- I would advise looking at more than just the job description and their careers page. Look up articles and get an insight of what the company is working on. The more knowledge, the better.
- Know your CV inside out and be able to expand on the points covered on your CV. Present examples, discuss what you have accomplished and what your successes have been.
- Have answers prepared to questions you know will more than likely be covered and having answers prepared will take away some of the pressure. (I have listed some of the common interview questions below.)
- Look over the job description again, look at the tools and technologies listed, expect questions on these. Also look at the responsibilities and try to relate your experience back to these and have examples ready.
- Be yourself, companies are looking for diversity and not the one size fits all approach.
- Use the STAR interview technique when answering questions. This method is used for competency based interview questions. Star stands for Situation, Task, Action and Result. This is a structure to follow so you can explain your answer smoothly and cover all the areas they are looking for.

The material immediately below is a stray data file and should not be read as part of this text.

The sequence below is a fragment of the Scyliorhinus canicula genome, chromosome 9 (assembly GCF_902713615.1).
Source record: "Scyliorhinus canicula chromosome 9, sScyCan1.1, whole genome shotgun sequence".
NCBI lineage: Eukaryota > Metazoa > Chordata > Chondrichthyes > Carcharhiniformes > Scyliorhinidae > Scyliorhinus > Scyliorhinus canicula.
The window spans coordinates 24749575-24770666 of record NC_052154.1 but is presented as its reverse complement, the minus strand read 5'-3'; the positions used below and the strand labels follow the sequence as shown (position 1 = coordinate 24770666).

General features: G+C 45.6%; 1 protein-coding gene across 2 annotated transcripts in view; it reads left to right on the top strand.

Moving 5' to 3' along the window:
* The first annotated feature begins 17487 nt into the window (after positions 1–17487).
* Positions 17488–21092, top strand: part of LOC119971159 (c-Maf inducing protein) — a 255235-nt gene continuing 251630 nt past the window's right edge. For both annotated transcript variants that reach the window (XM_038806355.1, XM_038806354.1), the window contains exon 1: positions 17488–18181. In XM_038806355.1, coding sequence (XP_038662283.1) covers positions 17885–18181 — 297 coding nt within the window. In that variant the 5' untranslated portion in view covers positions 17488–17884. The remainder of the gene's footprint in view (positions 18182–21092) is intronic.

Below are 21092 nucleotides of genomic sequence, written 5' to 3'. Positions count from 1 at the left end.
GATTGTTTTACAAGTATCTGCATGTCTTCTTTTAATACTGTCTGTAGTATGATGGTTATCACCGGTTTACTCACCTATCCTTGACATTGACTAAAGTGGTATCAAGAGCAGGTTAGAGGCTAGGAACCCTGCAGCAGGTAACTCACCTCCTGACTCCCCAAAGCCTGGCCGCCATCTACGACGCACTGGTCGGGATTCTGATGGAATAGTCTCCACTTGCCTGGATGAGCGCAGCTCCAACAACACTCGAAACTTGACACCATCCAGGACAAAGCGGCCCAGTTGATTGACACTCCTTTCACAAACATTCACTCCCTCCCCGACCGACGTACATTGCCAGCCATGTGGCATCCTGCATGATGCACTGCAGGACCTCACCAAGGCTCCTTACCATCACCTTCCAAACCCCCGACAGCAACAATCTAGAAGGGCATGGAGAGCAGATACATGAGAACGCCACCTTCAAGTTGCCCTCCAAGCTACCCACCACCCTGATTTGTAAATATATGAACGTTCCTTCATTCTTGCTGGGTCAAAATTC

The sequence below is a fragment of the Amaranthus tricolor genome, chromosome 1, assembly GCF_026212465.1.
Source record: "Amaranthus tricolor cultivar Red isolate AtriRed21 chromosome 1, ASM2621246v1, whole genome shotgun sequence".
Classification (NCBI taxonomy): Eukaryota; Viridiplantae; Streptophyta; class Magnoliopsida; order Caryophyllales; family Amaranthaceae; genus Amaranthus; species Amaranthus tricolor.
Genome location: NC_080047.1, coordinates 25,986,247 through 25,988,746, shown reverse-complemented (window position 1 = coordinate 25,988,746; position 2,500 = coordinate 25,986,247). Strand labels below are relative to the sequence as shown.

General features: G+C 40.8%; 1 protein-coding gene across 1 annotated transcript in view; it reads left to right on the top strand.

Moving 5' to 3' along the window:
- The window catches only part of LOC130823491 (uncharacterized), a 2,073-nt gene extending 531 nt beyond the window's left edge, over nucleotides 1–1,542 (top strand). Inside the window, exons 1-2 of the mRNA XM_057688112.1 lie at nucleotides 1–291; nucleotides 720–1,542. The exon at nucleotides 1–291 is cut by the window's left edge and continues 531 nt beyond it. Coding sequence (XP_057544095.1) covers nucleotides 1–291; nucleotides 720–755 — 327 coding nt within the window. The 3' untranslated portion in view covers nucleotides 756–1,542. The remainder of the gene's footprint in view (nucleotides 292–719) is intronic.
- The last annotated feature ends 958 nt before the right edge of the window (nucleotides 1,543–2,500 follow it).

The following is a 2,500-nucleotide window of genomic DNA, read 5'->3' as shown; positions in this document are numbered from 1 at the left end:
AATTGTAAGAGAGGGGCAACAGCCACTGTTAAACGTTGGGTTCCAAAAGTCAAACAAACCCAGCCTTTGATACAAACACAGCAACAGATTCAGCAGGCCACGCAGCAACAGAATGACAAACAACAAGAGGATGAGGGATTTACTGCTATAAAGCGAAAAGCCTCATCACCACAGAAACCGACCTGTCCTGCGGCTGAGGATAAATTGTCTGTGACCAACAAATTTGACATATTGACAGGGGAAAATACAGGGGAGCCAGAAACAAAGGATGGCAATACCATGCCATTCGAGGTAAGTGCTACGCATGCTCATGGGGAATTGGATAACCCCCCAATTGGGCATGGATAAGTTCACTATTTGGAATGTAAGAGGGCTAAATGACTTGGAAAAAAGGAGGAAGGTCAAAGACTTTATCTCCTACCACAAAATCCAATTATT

Situation - Explain the situation that you were in, give the interviewer a bit of background so they can understand the situation.
Task - Explain the goal you were working towards.
Action - Describe the actions you took to achieve this goal and try to keep the focus on your role in the task rather than the team as a whole.
Result - Describe the outcome of your completed sanctions and what you accomplished, what did you learn, what you would do differently.
- Always have questions ready for the interviewer, this will give you a better insight into the role and the team and it will also show that you took initiative and are interested in the position.
Questions to ask in an interview should be about the current project, the team structure, culture, reporting structure etc.
Questions to expect in your interview:
- Expect technical questions relevant to the job. For example, if it is a hardware role, then expect troubleshoot questions, questions on the different components of a server/computer. If it is a network role, then expect questions about networking fundamentals, expect questions on the tools and technologies listed in the job description, and your experience using them, etc.